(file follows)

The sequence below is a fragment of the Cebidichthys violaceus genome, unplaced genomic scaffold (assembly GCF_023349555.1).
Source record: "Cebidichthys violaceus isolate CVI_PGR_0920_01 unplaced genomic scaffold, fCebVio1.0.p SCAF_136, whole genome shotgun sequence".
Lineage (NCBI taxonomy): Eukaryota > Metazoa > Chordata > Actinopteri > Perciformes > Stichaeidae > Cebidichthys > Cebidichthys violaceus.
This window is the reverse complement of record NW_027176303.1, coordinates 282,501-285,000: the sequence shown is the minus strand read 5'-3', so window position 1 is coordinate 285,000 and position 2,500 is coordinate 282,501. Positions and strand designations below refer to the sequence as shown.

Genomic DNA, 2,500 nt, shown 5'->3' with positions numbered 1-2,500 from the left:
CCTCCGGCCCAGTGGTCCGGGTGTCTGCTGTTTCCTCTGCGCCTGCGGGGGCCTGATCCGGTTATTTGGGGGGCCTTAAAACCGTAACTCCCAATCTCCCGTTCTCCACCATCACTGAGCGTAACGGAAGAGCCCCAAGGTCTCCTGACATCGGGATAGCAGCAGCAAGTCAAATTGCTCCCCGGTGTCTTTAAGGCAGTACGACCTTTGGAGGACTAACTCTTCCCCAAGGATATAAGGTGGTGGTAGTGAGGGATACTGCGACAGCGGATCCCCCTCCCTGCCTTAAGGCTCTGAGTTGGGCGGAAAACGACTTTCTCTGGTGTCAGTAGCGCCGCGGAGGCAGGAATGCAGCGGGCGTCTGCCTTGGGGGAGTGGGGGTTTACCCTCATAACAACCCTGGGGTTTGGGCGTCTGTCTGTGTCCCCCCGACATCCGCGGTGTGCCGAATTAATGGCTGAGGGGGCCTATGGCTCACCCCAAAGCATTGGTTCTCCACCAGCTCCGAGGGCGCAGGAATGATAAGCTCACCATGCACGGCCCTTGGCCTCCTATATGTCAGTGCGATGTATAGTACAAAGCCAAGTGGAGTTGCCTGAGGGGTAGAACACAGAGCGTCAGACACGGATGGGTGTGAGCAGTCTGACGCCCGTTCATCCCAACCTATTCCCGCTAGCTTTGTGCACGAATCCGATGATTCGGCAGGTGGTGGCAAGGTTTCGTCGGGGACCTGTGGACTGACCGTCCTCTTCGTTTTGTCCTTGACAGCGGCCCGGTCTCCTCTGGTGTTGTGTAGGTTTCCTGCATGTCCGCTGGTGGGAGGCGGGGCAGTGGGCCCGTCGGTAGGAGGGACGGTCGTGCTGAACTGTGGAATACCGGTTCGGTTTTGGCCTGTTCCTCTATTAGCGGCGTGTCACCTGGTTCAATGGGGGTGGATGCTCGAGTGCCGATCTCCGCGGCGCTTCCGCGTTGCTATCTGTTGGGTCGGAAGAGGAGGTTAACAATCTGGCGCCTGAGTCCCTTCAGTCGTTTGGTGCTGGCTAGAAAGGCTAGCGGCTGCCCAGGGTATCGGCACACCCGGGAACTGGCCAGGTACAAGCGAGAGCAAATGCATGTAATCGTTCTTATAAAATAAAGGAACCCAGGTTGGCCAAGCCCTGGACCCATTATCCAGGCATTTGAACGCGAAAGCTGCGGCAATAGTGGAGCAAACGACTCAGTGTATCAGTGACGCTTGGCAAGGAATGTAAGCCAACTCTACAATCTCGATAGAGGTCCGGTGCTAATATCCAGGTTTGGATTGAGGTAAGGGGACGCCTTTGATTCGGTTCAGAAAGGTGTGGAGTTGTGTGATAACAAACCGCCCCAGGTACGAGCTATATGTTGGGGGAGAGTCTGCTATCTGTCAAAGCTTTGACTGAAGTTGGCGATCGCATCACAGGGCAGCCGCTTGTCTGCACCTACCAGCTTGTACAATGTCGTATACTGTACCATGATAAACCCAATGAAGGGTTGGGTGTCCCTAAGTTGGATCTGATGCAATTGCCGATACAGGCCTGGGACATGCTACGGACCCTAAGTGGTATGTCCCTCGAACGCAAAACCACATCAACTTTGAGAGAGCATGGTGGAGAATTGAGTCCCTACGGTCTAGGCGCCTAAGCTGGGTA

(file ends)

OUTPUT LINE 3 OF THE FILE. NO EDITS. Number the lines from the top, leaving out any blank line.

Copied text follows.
Lineage (NCBI taxonomy): Eukaryota > Metazoa > Chordata > Actinopteri > Perciformes > Stichaeidae > Cebidichthys > Cebidichthys violaceus.